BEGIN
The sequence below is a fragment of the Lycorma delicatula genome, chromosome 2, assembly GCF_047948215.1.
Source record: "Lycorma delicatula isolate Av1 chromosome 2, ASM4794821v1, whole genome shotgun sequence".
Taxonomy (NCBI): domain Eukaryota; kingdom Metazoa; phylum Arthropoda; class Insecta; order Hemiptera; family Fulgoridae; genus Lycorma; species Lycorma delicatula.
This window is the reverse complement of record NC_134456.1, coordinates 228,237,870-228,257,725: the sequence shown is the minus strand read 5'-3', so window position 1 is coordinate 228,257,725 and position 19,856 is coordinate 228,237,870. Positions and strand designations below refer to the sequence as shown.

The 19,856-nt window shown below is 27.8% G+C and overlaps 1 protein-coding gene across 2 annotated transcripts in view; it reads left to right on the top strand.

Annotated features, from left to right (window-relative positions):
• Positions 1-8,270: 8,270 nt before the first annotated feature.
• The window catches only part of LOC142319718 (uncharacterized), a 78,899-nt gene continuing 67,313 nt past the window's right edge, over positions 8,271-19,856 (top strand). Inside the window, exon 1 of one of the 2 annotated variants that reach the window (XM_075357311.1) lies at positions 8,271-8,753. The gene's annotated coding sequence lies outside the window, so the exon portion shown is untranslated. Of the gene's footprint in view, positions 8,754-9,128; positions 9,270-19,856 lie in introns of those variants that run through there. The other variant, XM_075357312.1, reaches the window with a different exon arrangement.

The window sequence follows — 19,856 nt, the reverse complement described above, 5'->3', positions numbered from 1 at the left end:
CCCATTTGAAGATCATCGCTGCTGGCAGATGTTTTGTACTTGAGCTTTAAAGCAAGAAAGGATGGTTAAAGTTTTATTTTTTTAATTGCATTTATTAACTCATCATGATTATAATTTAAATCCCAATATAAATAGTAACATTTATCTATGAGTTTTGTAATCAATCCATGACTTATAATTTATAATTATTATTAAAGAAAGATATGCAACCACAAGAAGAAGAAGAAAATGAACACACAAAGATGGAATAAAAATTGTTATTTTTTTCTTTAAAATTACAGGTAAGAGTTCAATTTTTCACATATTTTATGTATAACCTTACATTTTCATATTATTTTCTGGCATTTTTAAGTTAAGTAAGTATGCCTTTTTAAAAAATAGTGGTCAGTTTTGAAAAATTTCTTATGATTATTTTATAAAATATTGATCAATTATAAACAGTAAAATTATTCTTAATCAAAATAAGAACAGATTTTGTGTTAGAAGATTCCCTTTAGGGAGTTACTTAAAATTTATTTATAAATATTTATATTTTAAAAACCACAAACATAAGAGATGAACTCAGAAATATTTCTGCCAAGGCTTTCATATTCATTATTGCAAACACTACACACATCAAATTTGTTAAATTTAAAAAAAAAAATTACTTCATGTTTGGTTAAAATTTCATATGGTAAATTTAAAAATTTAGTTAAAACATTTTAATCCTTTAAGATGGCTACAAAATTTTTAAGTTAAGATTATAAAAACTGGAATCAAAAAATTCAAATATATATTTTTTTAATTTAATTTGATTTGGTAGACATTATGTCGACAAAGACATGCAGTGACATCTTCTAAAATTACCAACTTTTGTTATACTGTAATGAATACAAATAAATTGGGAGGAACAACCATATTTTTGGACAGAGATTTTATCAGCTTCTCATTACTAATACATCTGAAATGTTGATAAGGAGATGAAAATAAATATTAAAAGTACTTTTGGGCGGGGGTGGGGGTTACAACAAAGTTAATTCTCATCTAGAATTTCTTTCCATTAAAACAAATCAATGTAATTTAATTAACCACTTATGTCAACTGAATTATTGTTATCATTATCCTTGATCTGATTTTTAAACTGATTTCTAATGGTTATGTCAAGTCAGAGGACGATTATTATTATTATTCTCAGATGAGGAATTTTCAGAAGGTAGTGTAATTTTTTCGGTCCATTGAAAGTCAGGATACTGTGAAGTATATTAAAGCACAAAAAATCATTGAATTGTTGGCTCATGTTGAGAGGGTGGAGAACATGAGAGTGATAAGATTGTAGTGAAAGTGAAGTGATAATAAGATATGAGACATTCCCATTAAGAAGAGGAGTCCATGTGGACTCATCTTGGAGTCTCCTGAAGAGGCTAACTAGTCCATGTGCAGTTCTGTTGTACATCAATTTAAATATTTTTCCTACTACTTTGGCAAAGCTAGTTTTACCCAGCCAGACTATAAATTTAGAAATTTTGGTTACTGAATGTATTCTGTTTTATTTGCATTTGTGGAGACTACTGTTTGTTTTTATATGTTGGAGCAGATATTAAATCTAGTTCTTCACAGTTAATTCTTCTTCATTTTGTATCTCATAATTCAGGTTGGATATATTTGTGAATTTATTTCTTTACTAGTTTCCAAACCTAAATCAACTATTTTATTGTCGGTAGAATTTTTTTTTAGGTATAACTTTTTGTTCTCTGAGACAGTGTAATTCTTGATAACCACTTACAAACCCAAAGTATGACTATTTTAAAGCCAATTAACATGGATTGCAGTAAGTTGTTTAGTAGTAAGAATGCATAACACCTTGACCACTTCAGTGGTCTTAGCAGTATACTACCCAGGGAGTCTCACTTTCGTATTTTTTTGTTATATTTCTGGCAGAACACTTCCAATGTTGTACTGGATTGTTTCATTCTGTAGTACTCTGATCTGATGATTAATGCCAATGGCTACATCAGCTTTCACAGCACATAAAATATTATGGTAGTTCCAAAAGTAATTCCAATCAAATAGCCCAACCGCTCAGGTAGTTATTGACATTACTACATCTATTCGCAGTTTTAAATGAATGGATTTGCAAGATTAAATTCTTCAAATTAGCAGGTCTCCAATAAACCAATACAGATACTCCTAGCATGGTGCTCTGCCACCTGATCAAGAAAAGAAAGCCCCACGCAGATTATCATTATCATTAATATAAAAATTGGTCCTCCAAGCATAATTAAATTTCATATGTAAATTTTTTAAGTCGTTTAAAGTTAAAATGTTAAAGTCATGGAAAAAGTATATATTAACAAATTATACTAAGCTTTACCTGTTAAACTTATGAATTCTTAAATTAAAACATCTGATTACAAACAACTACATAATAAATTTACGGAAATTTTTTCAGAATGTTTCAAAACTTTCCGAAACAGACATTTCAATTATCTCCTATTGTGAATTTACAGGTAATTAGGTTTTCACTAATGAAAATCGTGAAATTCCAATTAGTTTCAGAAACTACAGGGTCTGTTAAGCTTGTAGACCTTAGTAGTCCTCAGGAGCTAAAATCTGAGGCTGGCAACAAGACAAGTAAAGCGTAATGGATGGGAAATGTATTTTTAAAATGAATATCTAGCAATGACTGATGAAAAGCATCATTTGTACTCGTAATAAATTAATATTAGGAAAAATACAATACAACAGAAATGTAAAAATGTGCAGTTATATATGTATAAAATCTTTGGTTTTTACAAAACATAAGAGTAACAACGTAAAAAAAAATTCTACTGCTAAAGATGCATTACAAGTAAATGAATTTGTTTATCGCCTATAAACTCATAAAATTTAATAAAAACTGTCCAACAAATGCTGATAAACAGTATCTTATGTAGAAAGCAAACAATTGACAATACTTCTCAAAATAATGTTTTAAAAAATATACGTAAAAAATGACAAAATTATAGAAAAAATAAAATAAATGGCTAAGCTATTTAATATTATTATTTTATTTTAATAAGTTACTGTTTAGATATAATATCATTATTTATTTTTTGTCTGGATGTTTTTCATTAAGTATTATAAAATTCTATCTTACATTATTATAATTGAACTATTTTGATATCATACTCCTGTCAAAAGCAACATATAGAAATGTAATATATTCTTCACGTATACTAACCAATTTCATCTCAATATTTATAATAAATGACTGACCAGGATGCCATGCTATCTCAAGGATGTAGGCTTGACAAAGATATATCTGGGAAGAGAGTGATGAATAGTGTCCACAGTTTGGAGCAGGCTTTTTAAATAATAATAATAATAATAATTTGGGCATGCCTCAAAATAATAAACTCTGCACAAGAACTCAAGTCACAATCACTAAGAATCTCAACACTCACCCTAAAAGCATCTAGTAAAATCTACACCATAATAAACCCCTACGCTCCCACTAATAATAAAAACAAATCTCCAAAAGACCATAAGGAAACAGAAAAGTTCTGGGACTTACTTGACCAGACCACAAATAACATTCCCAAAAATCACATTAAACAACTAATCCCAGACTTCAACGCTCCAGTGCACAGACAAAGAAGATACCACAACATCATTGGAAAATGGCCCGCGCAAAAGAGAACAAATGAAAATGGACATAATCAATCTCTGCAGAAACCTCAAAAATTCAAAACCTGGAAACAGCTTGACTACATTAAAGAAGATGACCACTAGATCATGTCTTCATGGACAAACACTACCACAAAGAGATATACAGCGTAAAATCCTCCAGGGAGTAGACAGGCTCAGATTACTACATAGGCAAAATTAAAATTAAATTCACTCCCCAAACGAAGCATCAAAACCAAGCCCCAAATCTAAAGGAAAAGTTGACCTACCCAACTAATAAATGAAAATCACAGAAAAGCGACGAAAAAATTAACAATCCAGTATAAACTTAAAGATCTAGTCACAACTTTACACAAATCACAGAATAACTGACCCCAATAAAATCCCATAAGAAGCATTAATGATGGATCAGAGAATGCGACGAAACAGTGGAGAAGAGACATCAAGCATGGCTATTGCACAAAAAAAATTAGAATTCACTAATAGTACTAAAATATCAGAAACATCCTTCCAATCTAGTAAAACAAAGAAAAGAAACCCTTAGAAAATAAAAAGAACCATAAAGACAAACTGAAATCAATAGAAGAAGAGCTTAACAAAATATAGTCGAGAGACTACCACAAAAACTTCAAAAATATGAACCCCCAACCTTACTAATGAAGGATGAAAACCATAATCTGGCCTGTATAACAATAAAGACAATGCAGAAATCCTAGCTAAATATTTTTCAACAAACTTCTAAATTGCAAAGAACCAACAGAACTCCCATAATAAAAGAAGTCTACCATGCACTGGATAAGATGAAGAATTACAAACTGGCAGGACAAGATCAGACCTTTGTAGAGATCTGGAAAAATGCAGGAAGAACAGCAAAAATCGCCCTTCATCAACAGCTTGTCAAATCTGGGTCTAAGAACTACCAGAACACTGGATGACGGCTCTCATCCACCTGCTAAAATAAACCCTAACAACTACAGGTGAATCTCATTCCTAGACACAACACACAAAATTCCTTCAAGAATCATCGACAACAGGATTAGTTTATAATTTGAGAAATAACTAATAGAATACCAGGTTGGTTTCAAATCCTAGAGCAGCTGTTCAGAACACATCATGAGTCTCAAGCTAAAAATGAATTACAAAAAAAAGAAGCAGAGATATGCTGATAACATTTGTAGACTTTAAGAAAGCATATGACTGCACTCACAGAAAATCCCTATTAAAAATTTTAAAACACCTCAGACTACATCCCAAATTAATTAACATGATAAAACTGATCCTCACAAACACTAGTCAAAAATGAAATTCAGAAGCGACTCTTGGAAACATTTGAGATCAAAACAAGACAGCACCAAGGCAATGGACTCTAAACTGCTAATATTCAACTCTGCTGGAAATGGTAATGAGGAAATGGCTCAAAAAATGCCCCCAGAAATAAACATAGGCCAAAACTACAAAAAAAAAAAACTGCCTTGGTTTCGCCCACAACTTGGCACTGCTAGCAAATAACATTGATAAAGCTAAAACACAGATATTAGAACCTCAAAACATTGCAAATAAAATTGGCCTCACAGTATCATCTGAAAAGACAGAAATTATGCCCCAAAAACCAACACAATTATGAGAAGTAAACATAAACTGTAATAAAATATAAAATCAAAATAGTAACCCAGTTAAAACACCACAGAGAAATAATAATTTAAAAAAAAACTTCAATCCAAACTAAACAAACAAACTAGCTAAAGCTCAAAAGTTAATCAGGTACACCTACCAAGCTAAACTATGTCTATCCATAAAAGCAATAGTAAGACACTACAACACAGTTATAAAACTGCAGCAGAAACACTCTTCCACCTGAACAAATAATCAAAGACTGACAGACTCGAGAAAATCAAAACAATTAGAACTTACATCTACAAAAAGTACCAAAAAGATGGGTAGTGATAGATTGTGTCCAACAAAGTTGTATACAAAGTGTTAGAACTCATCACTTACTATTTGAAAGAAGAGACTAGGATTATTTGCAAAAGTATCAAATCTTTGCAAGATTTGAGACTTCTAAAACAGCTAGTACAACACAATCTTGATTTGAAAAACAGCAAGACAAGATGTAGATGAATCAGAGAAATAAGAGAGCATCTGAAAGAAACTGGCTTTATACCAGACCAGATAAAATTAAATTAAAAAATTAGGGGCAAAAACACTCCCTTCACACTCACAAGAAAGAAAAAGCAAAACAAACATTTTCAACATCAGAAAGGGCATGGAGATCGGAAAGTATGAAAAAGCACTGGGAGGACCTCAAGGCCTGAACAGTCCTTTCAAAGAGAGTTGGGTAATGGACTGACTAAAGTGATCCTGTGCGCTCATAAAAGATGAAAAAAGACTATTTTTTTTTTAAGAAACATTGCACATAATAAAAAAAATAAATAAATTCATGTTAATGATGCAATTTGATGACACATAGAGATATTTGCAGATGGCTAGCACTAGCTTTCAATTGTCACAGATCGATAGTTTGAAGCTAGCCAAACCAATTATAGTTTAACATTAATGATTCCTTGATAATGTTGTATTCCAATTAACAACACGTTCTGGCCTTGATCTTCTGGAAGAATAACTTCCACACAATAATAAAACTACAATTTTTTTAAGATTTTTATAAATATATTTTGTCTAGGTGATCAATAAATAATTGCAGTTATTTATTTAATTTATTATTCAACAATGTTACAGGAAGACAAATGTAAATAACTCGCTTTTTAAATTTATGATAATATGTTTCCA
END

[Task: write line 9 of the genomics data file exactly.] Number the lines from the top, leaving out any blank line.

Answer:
The window sequence follows — 19,856 nt, the reverse complement described above, 5'->3', positions numbered from 1 at the left end: